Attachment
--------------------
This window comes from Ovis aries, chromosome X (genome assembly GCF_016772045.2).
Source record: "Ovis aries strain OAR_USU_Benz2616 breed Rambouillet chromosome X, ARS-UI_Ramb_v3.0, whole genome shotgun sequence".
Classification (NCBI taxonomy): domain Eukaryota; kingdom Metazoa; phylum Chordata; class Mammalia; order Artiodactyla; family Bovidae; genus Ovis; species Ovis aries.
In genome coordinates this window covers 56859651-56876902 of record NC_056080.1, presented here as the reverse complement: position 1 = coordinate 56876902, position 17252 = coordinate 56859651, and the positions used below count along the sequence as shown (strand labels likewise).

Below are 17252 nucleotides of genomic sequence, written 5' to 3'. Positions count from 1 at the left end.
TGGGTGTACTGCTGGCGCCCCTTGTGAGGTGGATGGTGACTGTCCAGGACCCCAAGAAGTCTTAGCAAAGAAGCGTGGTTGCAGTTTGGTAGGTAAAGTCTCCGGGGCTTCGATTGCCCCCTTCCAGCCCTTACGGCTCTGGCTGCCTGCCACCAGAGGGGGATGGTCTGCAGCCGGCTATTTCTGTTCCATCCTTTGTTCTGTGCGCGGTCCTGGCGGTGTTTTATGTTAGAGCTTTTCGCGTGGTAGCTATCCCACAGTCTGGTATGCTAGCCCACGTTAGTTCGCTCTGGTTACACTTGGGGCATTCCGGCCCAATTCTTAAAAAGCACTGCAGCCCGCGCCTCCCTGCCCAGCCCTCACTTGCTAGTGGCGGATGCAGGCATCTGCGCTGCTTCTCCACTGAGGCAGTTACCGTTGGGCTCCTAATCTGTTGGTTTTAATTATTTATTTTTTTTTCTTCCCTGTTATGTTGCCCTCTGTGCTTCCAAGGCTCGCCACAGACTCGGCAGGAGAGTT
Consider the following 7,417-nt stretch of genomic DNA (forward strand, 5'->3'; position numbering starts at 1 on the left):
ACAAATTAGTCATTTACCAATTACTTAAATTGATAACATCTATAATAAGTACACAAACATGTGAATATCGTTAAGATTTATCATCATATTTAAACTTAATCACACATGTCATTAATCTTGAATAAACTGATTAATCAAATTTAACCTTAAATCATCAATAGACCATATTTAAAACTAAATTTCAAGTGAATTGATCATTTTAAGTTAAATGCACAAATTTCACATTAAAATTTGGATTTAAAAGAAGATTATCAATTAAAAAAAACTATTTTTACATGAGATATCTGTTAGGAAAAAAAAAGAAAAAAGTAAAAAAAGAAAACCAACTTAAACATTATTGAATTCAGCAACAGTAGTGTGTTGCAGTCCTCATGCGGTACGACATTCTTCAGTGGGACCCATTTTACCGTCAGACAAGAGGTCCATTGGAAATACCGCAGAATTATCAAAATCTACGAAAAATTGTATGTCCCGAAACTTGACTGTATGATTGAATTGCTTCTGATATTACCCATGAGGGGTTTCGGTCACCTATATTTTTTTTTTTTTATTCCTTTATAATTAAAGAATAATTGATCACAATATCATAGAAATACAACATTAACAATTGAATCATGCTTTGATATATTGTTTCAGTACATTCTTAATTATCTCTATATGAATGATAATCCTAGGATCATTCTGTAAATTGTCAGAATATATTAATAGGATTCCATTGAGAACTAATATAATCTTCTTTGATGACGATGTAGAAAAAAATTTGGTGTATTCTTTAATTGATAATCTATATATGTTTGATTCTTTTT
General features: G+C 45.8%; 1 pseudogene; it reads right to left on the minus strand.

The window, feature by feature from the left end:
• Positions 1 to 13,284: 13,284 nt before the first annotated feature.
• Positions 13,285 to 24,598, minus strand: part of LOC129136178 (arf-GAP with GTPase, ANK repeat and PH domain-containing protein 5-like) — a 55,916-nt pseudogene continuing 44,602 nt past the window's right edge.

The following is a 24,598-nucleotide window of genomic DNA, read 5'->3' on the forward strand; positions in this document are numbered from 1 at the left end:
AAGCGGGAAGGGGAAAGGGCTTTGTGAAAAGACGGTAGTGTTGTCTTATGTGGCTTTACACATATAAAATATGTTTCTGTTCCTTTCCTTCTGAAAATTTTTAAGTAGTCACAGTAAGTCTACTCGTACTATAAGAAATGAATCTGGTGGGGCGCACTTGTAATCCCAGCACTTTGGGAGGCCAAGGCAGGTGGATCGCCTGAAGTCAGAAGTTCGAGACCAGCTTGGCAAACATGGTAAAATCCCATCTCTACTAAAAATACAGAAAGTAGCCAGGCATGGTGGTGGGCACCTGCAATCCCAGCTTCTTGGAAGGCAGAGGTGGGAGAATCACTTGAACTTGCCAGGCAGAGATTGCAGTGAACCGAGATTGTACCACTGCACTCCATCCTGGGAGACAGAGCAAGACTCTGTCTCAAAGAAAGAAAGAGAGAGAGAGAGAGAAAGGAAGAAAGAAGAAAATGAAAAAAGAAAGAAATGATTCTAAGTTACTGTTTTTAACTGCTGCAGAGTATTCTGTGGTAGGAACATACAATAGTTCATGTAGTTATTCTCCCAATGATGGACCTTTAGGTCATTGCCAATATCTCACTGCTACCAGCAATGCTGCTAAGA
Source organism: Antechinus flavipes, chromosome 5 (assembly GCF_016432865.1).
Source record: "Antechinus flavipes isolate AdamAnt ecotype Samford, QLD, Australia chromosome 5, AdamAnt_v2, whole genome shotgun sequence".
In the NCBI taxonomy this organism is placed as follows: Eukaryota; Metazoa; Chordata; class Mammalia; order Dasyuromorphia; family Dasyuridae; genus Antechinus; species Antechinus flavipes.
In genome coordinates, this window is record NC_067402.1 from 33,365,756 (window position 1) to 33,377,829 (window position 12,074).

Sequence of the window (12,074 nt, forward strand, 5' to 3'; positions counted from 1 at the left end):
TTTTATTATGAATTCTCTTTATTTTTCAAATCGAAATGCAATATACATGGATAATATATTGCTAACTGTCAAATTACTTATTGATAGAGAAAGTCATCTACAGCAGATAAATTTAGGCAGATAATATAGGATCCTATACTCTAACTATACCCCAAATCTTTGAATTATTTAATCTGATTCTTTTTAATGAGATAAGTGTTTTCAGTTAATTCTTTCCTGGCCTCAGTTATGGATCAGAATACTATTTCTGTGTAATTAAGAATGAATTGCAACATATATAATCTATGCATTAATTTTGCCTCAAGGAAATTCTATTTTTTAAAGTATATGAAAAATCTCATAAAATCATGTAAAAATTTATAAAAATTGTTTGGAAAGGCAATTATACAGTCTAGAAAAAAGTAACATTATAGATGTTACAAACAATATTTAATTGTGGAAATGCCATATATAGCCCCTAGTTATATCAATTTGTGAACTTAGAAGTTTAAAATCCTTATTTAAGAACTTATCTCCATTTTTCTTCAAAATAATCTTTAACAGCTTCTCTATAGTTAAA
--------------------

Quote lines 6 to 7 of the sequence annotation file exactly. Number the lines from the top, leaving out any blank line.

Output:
TGGGTGTACTGCTGGCGCCCCTTGTGAGGTGGATGGTGACTGTCCAGGACCCCAAGAAGTCTTAGCAAAGAAGCGTGGTTGCAGTTTGGTAGGTAAAGTCTCCGGGGCTTCGATTGCCCCCTTCCAGCCCTTACGGCTCTGGCTGCCTGCCACCAGAGGGGGATGGTCTGCAGCCGGCTATTTCTGTTCCATCCTTTGTTCTGTGCGCGGTCCTGGCGGTGTTTTATGTTAGAGCTTTTCGCGTGGTAGCTATCCCACAGTCTGGTATGCTAGCCCACGTTAGTTCGCTCTGGTTACACTTGGGGCATTCCGGCCCAATTCTTAAAAAGCACTGCAGCCCGCGCCTCCCTGCCCAGCCCTCACTTGCTAGTGGCGGATGCAGGCATCTGCGCTGCTTCTCCACTGAGGCAGTTACCGTTGGGCTCCTAATCTGTTGGTTTTAATTATTTATTTTTTTTTCTTCCCTGTTATGTTGCCCTCTGTGCTTCCAAGGCTCGCCACAGACTCGGCAGGAGAGTT
Consider the following 7,417-nt stretch of genomic DNA (forward strand, 5'->3'; position numbering starts at 1 on the left):